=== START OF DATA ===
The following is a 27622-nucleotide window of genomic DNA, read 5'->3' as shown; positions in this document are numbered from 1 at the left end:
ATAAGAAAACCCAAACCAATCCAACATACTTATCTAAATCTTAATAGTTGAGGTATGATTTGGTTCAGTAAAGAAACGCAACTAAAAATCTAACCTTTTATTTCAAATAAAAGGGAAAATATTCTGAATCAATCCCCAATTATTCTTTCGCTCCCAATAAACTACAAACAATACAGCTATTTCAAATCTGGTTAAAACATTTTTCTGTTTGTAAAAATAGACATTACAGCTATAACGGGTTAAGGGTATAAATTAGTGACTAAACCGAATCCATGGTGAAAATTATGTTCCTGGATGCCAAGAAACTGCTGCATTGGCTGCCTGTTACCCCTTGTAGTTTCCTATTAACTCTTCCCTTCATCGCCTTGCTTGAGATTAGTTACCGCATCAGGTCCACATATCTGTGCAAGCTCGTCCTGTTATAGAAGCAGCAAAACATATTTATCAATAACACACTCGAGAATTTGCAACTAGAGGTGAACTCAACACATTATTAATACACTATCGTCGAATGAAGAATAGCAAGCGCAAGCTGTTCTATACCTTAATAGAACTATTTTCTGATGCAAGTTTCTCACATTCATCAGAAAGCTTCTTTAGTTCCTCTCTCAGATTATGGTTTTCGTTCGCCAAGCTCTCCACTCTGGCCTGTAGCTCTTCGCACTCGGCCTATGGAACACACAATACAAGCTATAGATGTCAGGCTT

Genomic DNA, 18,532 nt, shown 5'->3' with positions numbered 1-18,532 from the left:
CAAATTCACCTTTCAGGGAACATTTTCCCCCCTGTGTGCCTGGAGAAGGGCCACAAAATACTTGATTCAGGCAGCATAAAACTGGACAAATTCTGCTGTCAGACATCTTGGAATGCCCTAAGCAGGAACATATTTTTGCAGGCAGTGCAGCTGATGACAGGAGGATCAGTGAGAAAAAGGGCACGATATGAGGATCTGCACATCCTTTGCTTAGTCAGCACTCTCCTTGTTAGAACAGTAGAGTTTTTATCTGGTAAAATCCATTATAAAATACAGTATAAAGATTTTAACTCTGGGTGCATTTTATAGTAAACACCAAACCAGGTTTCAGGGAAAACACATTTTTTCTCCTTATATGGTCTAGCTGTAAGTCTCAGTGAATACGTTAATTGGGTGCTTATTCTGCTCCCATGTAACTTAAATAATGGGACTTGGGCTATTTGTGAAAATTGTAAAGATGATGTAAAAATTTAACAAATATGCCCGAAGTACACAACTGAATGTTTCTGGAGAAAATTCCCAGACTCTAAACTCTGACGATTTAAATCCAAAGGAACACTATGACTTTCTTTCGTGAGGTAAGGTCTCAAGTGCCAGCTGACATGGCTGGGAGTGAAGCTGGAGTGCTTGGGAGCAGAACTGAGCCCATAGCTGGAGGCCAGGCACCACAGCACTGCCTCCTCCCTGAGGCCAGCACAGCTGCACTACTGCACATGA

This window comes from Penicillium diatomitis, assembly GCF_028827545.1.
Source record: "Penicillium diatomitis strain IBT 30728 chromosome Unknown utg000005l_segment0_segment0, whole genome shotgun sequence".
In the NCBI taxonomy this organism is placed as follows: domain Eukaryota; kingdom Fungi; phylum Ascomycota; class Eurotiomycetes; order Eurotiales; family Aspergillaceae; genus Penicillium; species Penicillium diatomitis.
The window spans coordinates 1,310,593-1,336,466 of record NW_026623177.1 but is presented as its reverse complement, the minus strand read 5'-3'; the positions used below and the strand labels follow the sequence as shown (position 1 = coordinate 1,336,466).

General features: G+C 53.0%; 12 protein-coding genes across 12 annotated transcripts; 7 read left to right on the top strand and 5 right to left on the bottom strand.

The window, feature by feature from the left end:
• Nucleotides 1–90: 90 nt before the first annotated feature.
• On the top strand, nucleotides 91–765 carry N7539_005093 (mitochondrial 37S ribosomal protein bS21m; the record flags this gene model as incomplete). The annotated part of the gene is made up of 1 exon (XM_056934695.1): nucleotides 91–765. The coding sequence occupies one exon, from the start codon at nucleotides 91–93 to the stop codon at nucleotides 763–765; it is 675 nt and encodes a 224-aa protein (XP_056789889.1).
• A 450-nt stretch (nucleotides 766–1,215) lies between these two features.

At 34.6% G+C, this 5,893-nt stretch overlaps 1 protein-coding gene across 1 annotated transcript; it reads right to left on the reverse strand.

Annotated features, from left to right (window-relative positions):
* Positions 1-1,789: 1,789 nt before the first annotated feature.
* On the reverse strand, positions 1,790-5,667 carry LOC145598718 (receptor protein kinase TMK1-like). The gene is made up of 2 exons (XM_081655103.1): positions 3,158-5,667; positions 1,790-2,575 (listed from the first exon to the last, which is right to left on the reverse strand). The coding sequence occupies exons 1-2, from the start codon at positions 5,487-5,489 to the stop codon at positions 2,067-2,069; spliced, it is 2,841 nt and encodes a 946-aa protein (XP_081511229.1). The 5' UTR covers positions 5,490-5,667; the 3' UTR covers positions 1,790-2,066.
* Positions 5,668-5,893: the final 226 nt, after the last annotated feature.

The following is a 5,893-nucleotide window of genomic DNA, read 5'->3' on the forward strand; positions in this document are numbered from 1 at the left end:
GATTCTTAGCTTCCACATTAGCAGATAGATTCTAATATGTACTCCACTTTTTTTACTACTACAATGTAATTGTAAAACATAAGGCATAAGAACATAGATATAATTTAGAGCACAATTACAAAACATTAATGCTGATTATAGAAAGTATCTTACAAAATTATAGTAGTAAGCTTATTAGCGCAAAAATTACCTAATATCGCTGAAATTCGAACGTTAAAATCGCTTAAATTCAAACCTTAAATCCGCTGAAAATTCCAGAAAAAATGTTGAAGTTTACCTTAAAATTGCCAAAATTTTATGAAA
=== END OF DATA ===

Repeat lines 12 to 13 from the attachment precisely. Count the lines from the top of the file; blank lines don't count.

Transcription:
• On the top strand, nucleotides 91–765 carry N7539_005093 (mitochondrial 37S ribosomal protein bS21m; the record flags this gene model as incomplete). The annotated part of the gene is made up of 1 exon (XM_056934695.1): nucleotides 91–765. The coding sequence occupies one exon, from the start codon at nucleotides 91–93 to the stop codon at nucleotides 763–765; it is 675 nt and encodes a 224-aa protein (XP_056789889.1).
• A 450-nt stretch (nucleotides 766–1,215) lies between these two features.